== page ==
The BFG: Flow Gently, by Scott Nye
As plots for children’s films become faster and busier, it can be easy to forget how simple they began; how much Pinocchio or Bambi de-emphasize “threats” and “hero’s journeys”, and how rarely “stakes” came into play. Mostly they’re movies about making friends, adjusting to a world much larger than the one you knew, falling into one or two dangerous situations, and learning who you really are apart from the circumstances of your birth and family. In that sense, and many others, Steven Spielberg’s The BFG follows in the grand tradition of Walt Disney. It’s a film steeped in wonder, curiosity, and good will, assuming the best of everyone and not overly worrying about those who seek to do us harm. Very little happens, but it’s as fresh, original, and enchanting a children’s film as I’ve seen in years.
Sophie (Ruby Barnhill) is an orphan living in London who’s more than content to fill her nights hiding a flashlight and book under the covers, dodging her caretakers and finding independence where she can. But when she spots a man of unusual size (Mark Rylance), he has no choice but to snatch her up in the night and whisk her away to Giant Country. Can’t have word getting out about them, after all. There’s a period of adjustment, but they quickly come to love and trust one another. There are some other giants who will eat her right up at a moment’s notice, but he means her well. He says he’s sometimes called Big Friendly Giant, which she shortens to BFG. He makes dreams, so they go off to a hilltop to harvest them. And quickly we can surmise that this is one low-tempo visual effects extravaganza. Nearly every shot has an animated component, but – as one would expect from a filmmaker and company with the resources of Spielberg and Disney – the reality is totally convincing, in its own heightened sort of way. Much as I don’t question The Wizard of Oz or Edward Scissorhands or Cocteau’s Beauty at the Beast, the world of The BFG exists because we allow it, even with the occasional seam.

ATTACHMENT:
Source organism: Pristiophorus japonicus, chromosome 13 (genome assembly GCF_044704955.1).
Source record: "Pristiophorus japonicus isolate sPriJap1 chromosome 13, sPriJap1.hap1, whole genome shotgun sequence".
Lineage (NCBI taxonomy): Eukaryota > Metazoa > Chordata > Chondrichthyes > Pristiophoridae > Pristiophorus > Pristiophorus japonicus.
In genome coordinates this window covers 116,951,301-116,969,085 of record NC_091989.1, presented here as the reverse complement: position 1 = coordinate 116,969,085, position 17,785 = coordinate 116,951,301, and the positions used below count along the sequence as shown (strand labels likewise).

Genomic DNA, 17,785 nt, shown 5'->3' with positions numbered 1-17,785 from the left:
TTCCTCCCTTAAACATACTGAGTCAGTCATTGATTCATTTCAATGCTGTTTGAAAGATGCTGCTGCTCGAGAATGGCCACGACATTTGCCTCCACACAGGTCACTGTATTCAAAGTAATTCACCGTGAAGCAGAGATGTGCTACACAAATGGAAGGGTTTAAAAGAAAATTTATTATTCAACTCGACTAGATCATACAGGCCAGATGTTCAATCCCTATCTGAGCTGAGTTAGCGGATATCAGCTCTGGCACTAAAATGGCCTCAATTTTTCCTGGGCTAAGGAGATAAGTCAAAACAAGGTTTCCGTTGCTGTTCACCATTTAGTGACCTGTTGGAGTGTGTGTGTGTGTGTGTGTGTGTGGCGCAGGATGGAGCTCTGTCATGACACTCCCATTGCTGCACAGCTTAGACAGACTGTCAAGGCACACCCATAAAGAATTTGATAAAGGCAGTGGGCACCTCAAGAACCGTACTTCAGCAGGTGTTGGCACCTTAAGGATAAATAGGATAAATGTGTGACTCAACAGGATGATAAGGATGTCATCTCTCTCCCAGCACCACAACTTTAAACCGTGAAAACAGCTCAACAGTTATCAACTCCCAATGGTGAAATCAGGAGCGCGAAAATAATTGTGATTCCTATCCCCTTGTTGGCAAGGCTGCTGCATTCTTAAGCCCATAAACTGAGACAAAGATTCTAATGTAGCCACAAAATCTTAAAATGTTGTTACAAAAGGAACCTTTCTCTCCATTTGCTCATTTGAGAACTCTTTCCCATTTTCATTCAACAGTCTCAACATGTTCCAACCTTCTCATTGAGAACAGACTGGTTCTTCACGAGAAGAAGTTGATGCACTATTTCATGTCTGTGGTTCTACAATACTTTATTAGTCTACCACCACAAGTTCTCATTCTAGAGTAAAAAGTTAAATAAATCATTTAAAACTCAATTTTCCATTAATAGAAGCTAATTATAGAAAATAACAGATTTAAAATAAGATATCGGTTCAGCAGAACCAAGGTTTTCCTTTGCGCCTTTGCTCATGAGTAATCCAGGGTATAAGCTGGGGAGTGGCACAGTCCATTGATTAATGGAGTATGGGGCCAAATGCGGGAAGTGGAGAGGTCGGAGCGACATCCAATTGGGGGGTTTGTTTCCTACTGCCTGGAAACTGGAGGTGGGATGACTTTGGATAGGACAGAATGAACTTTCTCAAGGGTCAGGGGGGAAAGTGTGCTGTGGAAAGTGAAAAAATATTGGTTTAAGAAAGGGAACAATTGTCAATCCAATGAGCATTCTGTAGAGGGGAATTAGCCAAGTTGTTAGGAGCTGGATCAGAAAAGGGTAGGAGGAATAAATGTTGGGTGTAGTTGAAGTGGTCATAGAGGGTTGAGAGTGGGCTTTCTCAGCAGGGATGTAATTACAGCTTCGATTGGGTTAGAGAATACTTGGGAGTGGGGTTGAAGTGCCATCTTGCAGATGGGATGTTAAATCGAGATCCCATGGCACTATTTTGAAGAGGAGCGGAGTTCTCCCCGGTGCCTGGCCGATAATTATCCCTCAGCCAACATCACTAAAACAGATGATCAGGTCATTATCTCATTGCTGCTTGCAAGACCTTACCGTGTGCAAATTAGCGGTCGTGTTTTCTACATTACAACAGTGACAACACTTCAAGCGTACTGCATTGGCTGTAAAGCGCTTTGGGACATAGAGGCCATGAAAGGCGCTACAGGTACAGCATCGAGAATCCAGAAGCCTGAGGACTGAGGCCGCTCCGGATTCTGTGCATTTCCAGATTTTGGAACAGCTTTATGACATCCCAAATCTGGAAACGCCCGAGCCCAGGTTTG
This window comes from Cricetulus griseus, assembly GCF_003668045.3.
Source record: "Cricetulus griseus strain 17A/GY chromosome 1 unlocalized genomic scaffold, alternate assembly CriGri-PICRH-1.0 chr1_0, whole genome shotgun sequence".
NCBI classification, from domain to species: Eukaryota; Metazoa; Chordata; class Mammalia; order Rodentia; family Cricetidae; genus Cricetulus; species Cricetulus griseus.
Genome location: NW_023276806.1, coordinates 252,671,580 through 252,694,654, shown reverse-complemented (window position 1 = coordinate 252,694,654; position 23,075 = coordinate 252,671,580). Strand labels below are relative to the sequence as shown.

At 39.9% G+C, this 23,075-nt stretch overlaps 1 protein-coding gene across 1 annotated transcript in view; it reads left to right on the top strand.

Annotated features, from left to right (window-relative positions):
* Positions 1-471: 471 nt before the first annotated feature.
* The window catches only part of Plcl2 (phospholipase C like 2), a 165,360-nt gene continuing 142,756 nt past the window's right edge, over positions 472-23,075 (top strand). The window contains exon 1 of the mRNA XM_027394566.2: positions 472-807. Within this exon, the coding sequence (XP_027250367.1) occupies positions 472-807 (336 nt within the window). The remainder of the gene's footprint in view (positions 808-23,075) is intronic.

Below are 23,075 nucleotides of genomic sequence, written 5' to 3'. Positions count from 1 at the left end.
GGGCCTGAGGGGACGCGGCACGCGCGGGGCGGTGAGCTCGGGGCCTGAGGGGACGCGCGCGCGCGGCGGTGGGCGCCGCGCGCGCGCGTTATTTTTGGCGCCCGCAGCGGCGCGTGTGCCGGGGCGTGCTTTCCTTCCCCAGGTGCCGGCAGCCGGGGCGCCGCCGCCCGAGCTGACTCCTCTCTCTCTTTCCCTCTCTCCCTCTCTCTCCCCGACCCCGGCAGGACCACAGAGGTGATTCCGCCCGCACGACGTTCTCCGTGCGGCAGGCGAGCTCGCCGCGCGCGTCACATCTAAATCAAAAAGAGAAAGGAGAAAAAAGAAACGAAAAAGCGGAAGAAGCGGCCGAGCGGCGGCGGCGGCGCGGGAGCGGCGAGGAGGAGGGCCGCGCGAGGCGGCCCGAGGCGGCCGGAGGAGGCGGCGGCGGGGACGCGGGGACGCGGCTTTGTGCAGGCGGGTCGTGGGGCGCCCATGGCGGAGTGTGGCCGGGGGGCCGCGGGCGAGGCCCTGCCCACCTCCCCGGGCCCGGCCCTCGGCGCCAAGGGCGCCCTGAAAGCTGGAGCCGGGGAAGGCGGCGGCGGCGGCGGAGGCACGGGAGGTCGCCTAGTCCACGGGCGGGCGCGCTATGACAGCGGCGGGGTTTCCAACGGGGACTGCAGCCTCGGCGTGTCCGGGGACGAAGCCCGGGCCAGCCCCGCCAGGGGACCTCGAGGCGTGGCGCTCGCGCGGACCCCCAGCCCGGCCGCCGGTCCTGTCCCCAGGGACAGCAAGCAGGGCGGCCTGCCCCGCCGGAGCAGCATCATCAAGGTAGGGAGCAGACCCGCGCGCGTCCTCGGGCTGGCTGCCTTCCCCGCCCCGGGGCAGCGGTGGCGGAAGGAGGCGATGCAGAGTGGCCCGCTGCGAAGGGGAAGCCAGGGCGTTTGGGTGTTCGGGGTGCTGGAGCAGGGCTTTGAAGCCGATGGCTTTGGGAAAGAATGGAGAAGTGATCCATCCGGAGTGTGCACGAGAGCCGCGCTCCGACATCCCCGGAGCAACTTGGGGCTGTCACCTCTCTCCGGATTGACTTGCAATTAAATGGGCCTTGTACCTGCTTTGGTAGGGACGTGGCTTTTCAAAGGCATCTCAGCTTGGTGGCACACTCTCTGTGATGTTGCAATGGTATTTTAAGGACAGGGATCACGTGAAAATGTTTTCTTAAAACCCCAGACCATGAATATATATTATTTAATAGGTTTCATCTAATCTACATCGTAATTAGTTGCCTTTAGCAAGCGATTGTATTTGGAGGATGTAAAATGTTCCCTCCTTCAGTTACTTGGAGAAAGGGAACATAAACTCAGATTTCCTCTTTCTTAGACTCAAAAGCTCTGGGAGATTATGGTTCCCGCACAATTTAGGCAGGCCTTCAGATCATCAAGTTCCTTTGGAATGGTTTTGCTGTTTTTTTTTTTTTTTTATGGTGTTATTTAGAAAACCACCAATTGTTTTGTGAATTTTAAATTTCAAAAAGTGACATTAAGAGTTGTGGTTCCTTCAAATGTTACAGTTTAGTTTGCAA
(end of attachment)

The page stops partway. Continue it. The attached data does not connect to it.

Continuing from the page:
And what a gentle, warm world it is. This might be the most effectively Spielberg’s yet worked in comedy, with even the most base jokes – there’s much ado about farting, you see – creating a genial, humorous spirit. The feeling is one of being a child stepping out into the world and finding it more wondrous than you could possibly imagine. It’s like moving to a new town and discovering a neighbor who completely understands you. Rylance’s motion-capture performance is absolutely paramount to this effect. As fine and – for those of us outside the theatre scene – revelatory as his work in Bridge of Spies proved, the task before him here is much, you’ll pardon me, larger. The BFG speaks in a sort of undereducated manner, combining and contorting common words (“human beings” are “beans”, “hippopotamus” becomes “hippodumpling”, and so on); his speech falls somewhere between a sort of beat poetry and an old man trying to keep up with the common lingo. Rylance’s voice aches and rejoices at each word. The BFG is lucky to be alive amidst is more violent brethren, but he’s also terribly lonely. The animators capture an indelible twinkle in his eyes, and give the BFG a reactive physicality, especially in his finely-tuned ears, the combination of the two making him seem both very wise and very curious at once. He says he’s as old as the earth is, and we believe it, but that also means he’s as young as the earth will live to be.
Screenwriter Melissa Mathison (E.T. the Extra-Terrestrial) hews very closely to the beats of Roald Dahl’s novel, upon which is is based, smartly isolating the rambling, inventive story’s more incisive portions, and diving further into the BFG’s backstory without fully divesting him of certain mystery. Most importantly, she and Spielberg have considerably changed the ending of the novel, this one more daring, poignant, and reflective of the coming-of-age themes in which they find so much interest. They carry the casual pace masterfully, never allowing for a dull moment and refusing to overly their placid story. I read recently a remark that while most directors try to bend the medium to their will, Spielberg is content to let the cinema reach its natural flow (at least as the American understanding of that goes), and I can’t think of a better example than this. Spielberg’s considerably-busier The Adventures of Tintin proved great training ground for utilizing a camera that has no limits, but here he uses that asset to heighten empathy and humanity, rather than bury story. The BFG is a poignant, casually bold film, unconcerned with what the market research suggests children need and instead giving them what they have always wanted – loving and clever characters, a beautiful world, and gentle reassurance. Such virtues should be of interest to more than a few adults, I hope.